2018 – Cycle B
Genesis 9:8-15; Psalm 25; 1 Peter 3:18-22; Mark 1:12-15
The story of Noah is a wondrous and fantastic tale that recalls for us this vast boat tossed safely upon the waters of the great flood filled with pairs of animals and birds. The image of the dove with olive branches in its beak as a sign of peace; olive branches which to this day surround the seal of the United Nations. All wrapped up in a colorful rainbow ribbon against a rain drenched sky.
Do you remember why the story ever takes place?
For as wonderfully fantastic of a tale, the story of Noah may be one of the saddest episodes in the Bible. Sad, not just because of the destruction of all life but that because of human resistance and sinfulness. Genesis records that “God regretted that he had made human beings on the earth and that God’s heart was grieved. And God said, “I will wipe them out…for I am sorry that I made them.”” [See Genesis 6:5-7] Have any of us so deeply felt regret?
We often see the Bible as our story, but did you ever consider the Bible as the story of God? The story of a God searching after you and me, after all humanity?
Consider the first words God spoke to humanity after the Fall. God does not wait for Adam to start looking for him, rather God immediately begins walking through the garden and calling out, “Adam, Eve, where are you?” [Genesis 3:8-9]
Consider the number of parables Jesus tells of a person searching… searching for a lost sheep, a lost coin, lost sons. Are these parables about us or are they about a God who journeys over vast territories of the heart looking for us?
The first letter of Peter places before us the image of Jesus in death going to the prison of the realm of the dead in search of Adam and Eve and all humanity since the beginning of time.
In the story of the Flood it comes down to one word, “but”. “And God said, “I will wipe them out…for I am sorry that I made them.” But Noah found favour with God.” “But” allows for another beginning. Another Genesis with a twist.
God’s grief, disappointment and anger will spill over into a flood of punishment. But what in the end is God left with…a destroyed world? And the descendants of Noah will not be any better than the descendants of Adam. We humans created in the image and likeness of God always seem to resist God. Punishment and retribution have never coerced us into changing our ways. Even when the punishment is the consequences of our choices. If a change of heart is not at the core of humanity and God wants to stay in relationship with us, then God must change.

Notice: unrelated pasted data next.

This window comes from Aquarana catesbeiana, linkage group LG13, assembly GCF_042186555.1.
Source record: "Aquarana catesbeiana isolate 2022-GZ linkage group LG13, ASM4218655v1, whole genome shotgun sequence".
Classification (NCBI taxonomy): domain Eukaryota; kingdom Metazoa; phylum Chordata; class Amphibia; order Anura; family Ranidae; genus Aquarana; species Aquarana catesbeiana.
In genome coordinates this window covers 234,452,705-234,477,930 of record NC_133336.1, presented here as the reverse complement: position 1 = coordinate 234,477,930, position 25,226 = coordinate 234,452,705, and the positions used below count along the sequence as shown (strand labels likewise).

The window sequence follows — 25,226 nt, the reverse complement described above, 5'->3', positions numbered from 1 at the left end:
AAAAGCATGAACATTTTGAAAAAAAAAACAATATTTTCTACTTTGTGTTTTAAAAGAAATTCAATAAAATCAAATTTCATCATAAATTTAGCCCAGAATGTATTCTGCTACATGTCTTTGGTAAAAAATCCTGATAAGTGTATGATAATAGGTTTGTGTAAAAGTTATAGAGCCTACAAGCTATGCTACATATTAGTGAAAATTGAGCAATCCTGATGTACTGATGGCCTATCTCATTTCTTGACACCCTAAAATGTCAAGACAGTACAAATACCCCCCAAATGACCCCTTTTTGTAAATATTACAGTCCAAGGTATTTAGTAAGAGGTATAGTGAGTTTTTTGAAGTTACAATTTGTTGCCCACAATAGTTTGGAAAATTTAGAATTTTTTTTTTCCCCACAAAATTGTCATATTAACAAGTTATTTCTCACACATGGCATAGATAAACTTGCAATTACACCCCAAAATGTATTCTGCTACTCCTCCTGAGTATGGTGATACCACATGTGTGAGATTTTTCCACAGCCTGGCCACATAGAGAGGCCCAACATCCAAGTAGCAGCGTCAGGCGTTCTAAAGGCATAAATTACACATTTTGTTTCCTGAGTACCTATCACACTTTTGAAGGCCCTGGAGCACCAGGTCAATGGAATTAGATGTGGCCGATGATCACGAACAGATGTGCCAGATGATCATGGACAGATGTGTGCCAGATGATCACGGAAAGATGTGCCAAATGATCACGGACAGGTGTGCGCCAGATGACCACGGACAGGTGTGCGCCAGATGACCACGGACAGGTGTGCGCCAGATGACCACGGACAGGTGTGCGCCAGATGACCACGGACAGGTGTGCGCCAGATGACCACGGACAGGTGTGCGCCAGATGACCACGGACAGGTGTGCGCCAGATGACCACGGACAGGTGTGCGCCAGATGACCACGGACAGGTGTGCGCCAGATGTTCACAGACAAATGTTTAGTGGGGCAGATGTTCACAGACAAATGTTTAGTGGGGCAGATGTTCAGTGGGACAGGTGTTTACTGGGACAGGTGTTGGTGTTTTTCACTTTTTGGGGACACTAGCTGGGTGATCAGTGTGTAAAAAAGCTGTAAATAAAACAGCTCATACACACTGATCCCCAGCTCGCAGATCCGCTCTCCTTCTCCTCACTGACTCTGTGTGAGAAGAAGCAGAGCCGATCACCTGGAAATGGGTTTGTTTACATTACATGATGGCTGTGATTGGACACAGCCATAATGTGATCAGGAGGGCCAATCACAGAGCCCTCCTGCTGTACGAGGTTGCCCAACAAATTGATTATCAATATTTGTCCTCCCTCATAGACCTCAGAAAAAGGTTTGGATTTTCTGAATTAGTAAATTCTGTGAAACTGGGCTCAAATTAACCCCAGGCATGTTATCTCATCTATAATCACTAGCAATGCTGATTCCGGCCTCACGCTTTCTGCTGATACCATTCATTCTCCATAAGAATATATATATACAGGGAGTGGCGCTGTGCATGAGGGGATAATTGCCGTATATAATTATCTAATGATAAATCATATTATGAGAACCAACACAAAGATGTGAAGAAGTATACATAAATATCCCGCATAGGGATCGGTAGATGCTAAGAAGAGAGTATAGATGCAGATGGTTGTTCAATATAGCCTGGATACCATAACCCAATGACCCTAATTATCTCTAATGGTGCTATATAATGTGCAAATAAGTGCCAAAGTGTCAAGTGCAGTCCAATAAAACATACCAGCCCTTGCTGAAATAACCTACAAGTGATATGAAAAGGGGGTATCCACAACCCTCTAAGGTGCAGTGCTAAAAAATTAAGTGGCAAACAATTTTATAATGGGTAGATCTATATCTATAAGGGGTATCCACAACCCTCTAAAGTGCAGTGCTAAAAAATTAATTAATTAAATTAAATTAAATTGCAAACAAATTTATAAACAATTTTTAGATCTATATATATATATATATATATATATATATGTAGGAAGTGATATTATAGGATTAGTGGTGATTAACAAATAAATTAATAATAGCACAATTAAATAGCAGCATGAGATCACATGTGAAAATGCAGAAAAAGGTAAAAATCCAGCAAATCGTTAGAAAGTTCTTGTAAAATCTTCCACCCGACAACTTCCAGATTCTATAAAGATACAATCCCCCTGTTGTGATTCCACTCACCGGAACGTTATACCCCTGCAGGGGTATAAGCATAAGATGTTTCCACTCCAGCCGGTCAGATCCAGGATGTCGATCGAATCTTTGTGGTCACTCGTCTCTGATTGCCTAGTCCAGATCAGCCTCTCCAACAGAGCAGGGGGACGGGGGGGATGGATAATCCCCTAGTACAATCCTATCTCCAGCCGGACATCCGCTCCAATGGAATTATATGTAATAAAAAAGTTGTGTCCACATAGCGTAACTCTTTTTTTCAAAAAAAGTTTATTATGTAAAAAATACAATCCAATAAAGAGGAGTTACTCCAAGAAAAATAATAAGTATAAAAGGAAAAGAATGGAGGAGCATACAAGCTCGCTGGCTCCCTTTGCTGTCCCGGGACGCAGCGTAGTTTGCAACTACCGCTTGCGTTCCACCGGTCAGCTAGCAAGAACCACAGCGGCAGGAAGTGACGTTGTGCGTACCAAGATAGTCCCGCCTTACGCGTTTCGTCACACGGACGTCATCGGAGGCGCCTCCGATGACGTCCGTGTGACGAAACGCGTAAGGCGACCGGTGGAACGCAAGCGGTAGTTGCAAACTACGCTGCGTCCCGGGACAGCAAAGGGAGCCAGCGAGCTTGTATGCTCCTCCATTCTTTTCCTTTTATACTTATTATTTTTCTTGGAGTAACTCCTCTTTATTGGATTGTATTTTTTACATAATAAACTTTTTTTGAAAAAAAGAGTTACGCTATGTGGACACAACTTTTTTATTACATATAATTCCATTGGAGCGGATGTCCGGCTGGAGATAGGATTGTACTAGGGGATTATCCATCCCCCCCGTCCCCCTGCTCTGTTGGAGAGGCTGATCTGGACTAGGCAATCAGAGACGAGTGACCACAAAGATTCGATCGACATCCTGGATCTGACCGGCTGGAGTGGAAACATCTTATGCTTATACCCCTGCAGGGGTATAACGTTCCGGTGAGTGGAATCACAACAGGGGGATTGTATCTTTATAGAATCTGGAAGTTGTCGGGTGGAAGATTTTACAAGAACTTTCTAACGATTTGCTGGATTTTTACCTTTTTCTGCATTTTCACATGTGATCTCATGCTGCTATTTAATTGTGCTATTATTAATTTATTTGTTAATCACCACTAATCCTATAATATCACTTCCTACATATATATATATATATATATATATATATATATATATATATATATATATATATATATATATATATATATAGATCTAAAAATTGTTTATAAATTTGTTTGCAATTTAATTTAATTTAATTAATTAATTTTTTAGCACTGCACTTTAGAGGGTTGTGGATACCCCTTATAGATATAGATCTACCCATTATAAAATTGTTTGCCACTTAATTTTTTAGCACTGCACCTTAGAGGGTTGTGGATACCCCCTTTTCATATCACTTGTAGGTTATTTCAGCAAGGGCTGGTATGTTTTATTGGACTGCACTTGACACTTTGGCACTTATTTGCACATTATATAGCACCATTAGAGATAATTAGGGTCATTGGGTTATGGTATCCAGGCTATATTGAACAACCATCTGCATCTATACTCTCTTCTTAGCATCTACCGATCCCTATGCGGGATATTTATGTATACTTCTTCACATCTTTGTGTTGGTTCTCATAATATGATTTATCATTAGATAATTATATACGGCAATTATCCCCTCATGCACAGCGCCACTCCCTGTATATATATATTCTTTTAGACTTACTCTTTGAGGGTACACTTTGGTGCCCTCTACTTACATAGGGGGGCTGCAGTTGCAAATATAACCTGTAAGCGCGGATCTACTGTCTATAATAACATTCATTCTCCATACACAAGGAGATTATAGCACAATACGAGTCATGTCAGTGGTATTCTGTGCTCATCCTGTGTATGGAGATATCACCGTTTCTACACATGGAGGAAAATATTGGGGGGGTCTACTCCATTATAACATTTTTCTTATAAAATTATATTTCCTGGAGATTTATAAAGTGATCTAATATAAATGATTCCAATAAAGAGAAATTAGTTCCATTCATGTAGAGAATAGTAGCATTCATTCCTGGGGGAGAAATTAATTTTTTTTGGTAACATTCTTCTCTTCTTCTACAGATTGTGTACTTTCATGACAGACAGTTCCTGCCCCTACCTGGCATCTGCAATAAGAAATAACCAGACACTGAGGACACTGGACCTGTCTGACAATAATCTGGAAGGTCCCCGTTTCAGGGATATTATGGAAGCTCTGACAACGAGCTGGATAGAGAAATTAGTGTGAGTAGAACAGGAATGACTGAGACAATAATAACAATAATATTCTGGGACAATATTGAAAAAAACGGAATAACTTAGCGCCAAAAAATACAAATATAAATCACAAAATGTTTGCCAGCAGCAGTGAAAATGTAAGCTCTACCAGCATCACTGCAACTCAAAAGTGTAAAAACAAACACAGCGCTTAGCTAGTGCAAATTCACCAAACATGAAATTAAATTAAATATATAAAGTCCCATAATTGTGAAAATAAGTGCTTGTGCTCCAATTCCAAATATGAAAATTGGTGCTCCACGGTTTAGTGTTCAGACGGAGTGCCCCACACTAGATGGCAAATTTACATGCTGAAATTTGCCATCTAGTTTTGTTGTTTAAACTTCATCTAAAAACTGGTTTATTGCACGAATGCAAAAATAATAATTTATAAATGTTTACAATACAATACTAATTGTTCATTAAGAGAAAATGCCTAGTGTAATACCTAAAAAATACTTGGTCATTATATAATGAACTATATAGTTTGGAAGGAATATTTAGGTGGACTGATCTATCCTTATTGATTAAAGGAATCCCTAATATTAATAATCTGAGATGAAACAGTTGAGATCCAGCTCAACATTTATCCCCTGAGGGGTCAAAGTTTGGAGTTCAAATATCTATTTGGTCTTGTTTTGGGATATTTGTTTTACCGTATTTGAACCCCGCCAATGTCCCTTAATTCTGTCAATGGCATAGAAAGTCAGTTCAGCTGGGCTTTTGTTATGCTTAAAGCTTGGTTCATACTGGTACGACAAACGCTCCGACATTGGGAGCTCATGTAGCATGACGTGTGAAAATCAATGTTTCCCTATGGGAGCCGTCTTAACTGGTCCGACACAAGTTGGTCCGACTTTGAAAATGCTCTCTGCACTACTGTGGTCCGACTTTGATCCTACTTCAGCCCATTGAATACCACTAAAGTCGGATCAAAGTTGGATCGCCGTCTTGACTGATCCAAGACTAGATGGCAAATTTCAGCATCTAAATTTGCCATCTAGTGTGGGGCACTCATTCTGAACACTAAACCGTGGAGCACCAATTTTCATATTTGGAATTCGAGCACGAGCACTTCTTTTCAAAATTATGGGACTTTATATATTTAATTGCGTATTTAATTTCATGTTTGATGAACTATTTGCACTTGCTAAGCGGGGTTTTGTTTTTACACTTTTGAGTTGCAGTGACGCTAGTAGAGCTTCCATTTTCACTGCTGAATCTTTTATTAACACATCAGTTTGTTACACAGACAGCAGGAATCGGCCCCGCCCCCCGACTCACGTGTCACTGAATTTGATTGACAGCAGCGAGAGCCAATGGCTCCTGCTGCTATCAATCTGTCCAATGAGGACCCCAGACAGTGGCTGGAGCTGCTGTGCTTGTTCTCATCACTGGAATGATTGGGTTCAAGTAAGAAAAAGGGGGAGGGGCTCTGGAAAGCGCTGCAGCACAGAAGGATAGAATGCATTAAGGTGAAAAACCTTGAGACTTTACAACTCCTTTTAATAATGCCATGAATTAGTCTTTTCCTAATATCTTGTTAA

So God hangs in the sky his weapon of punishment against us, an archer’s bow whose arrows are lightening. And there’s the twist. God surrenders. An instrument of violence is turned into a sign of promise, the arching rainbow across the sky. But the rainbow, though it may bring us colourful delight, is not for us. It is a reminder to God never again to destroy creation. The covenant that God makes with Noah, his descendants and all living creatures is not only irrevocable but only binds God. God will keep his promise despite our response or lack thereof.
By hanging up the bow in the heavens humanity watches as God freely chooses to limit God’s self and to willingly sacrifice divine power and freedom for forgiveness and patience bound by steadfast love. God is now subject to hope and disappointment, and the grief and joy that attend all relationships. Do we not see these emotions in Jesus; disappointment over our lack of understanding, grief over our deaths and sin, joy while playing with children and always hope that we will return his love.
Here, in the shadow of time’s beginning, we encounter the mystery of God’s weakness and vulnerability that will climax in the cross. We see this vulnerability in the child born in Bethlehem, in the man who hungers and thirsts in the desert heat among the beasts and angels, in the God who scandalously hangs from the tree of the cross.
The story of Noah is the story of a God who in grief and hope, fidelity and disappointment continually seek out after us – a wondrous and fantastic tale.
How will we respond to this God, a God devoid of power who patiently looks for us and waits upon us? “Adam, Eve, where are you?” Yes, where are we?